Monday, October 15, 2007

Horse Life is out!

All downloadable music in this post is protected under copyright from Neko Entertainment & myself and presented here for self-promotion purposes with kind authorization from Neko Entertainment.

Music for the Nintendo DS

Download MP3 excerpts from Horse Life:
> Building Trust
> A New Friend
> Like The Wind!
> We Did It!
> Epilogue

If you happen to have used the parisian metro sometime this week, you might have noticed an ad for the DS game on the picture below.

Well, I made the music for this one! I composed 21 different songs for this game, and only 3 of which to be ashamed of! :) (which is a surprisingly small number :). The style is somewhat country but not really, everything is driven by harmonica and violin, supported by piano and guitar. I kind of grew uninspired towards the end of the project, hence the 3 ill-conceived and repetitive songs I mentioned. :) This is a modest game, made by smaller companies and scored by a smaller composer. But nevertheless, this project is important to me. Why? Because I think it's the very first time, at least in some years, that I've scored a video game with the client letting me be absolutely free. I could decide how many cues were needed, what style to chose, what pace to give to each cue.

If you're reading this and you're not a professional composer yourself, you might think "Well, isn't that just normal? Is it not what they pay you for?". Heck, YES it should be like this, but sadly it's been rarer and rarer to be able to work this way since a few years, for reasons I've been ranting about way too much lately (but let's not forget that collaboration with knowledgeable and sensitive producers can be a truly great experience sometimes). But this time, it happened: I was 100% on my own to create a entire game soundtrack with nobody interfering. It was probably for the wrong reasons though, but it happened anyway and the outcome is simply this: I think it's the best work I've done for a video game in a long time.

Since no one was interfering, it made a world of difference. I would start working on a piece, and sometimes even after a full minute of finished music was done I would notice it wasn't right for the corresponding moment in the game and I would start over on my own, I would spot my mistakes myself and fix them in an informed and creative manner, before some executive would try to make his own piece of music by using my body as a vessel.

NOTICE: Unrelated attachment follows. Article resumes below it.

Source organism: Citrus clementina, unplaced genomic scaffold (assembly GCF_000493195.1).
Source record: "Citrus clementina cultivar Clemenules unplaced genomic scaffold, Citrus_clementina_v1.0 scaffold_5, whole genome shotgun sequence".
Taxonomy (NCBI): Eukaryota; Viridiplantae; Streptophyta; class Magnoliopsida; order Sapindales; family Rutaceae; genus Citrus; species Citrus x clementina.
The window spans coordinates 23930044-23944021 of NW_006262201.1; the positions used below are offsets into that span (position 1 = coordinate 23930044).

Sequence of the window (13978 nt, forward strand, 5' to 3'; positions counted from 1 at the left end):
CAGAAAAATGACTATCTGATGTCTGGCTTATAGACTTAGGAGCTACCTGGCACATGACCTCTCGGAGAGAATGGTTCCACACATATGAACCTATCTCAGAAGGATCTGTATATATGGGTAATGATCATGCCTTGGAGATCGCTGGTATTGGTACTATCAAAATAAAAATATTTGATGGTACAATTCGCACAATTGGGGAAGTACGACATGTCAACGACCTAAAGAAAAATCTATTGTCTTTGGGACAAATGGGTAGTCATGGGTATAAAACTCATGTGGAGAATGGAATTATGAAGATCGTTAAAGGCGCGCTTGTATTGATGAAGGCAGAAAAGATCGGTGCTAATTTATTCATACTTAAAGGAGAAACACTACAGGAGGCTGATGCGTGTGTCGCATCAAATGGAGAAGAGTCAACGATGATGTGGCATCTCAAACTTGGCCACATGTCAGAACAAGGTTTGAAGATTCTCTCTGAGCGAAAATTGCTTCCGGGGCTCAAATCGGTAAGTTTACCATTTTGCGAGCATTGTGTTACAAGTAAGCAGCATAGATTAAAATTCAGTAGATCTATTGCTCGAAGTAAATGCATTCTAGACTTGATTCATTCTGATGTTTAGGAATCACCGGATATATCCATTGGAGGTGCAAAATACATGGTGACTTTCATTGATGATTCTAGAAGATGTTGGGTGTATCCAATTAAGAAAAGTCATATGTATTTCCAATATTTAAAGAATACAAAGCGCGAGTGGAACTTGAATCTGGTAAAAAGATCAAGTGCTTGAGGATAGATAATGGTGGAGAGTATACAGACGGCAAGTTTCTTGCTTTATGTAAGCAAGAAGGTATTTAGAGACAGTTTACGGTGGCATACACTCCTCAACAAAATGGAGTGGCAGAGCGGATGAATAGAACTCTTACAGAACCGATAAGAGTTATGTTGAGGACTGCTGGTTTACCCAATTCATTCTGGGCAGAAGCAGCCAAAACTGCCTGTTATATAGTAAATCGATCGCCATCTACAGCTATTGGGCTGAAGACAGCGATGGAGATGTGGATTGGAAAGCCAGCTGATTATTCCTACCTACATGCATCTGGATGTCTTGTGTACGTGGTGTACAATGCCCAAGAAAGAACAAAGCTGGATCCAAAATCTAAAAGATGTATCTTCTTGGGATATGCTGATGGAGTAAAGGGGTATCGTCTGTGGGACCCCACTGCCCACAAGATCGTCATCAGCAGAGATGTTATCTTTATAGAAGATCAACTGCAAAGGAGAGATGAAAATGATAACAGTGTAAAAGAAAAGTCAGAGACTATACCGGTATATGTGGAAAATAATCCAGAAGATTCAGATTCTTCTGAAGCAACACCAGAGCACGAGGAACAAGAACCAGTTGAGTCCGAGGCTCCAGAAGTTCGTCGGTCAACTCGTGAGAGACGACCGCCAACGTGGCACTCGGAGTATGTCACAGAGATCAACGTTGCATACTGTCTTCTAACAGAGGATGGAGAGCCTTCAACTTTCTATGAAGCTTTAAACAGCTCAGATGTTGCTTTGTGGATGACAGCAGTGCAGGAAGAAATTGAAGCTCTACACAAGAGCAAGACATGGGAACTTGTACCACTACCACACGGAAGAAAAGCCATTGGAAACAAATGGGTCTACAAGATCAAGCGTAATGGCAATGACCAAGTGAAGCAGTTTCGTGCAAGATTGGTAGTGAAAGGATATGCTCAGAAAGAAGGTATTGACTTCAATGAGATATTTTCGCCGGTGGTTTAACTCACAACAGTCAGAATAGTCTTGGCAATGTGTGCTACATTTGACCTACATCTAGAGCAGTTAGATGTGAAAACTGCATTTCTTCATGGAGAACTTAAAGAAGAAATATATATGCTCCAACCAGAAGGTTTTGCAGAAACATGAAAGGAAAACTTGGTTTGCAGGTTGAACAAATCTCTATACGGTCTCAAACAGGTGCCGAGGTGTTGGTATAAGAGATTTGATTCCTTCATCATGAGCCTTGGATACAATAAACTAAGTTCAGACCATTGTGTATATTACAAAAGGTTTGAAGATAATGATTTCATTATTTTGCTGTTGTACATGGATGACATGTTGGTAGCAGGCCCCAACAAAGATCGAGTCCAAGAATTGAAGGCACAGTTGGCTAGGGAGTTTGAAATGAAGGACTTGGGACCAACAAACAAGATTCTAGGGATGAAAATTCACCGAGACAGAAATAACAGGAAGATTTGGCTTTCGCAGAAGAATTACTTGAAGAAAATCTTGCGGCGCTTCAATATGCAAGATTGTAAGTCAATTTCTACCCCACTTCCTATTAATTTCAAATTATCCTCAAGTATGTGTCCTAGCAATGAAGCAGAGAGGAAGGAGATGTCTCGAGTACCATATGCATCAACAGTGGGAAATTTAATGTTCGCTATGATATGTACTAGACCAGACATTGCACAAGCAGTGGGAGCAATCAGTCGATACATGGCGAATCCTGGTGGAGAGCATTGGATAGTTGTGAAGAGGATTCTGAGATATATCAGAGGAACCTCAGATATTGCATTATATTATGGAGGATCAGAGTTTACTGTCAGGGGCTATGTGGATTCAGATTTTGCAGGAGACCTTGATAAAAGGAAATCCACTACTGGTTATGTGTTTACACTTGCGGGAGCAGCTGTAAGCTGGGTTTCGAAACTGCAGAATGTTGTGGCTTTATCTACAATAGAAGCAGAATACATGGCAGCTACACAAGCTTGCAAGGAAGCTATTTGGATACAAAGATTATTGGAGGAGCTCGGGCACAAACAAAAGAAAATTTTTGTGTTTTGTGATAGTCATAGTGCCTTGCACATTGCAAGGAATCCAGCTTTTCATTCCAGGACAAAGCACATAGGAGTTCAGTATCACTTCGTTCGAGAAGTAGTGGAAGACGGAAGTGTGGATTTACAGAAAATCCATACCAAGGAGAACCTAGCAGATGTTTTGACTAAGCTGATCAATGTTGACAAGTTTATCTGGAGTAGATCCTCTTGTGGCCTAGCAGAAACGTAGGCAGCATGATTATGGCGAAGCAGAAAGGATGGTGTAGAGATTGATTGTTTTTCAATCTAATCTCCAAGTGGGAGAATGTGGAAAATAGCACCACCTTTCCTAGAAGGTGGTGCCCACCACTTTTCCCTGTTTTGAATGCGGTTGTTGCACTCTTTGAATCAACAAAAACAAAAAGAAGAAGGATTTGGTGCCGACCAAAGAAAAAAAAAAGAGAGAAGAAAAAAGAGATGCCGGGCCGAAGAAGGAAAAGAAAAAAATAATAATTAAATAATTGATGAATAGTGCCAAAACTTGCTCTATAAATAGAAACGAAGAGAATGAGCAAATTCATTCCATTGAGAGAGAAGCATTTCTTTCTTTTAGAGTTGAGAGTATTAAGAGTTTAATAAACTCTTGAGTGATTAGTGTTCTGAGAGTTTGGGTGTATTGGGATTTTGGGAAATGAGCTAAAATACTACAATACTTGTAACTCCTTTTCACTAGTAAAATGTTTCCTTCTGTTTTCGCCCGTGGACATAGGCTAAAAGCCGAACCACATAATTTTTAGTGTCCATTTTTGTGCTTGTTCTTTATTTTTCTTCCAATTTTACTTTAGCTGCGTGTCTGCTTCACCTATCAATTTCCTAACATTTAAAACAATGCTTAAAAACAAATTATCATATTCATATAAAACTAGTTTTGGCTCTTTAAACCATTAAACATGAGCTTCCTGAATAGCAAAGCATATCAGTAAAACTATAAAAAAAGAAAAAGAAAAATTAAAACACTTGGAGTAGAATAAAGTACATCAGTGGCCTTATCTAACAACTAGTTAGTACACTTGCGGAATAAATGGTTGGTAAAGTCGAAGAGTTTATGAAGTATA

The songs, while not being the finest pieces of music in the world, work really well while you're playing I think, which is my absolute primary goal when working on a game. This is why, eventhough the music isn't necessarily the best I've ever done, I think I succeeded in creating a good GAME soundtrack.

Thanks to good, up-to-date coding practices, I could make changes to the game's audio without programmers even being aware of it , and without endangering the project until up to the last minute before the master was compiled and sent to the client.

The client, Neko Entertainment, was nice enough to allow me to share the music on the internet once the game would be released! Quick facts if you're not familiar with the technical aspect of video game music:
  • - Everything is made 100% using Nintendo's NitroSoundMaker, the native DS music sequencing format (.SDAT). Which means it sounds a bit like "MIDI" music, it's not CD or MP3 quality. The music you hear is actually being performed in real time by the Nintendo DS (The client still thought it was MP3 until very far in the development course:).

  • - As usual with any kind of sequenced music I programmed and sampled all the instruments myself and by hand, this is where being a former Amiga musician came in handy. On the song called "Like The Wind!", pay attention to the piano and the guitard chords, getting "midi" instruments to sound like that took me countless hours. I learned a few valuable tricks along the way, and my next DS soundtrack will be only better.

  • - My greatest triumph here: The whole sound archive for this game fits in a little less than 700 KB (all 50 sound effects included). There are just a couple environmental streams stored as well on the cartridge but they're not part of the sound archive.
I hope you like them! This is only the beginning, this is only "gotta-eat" stuff. Right now the team and I are working on some MUCH more interesting stuff. Stuff that will perhaps finally allow me to show off a little bit in terms of interactive sound design. More in a few months, I hope.
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